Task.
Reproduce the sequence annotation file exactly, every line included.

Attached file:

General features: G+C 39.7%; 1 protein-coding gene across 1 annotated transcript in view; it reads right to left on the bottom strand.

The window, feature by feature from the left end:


General features: G+C 39.7%; 1 protein-coding gene across 1 annotated transcript in view; it reads right to left on the bottom strand.

The window, feature by feature from the left end: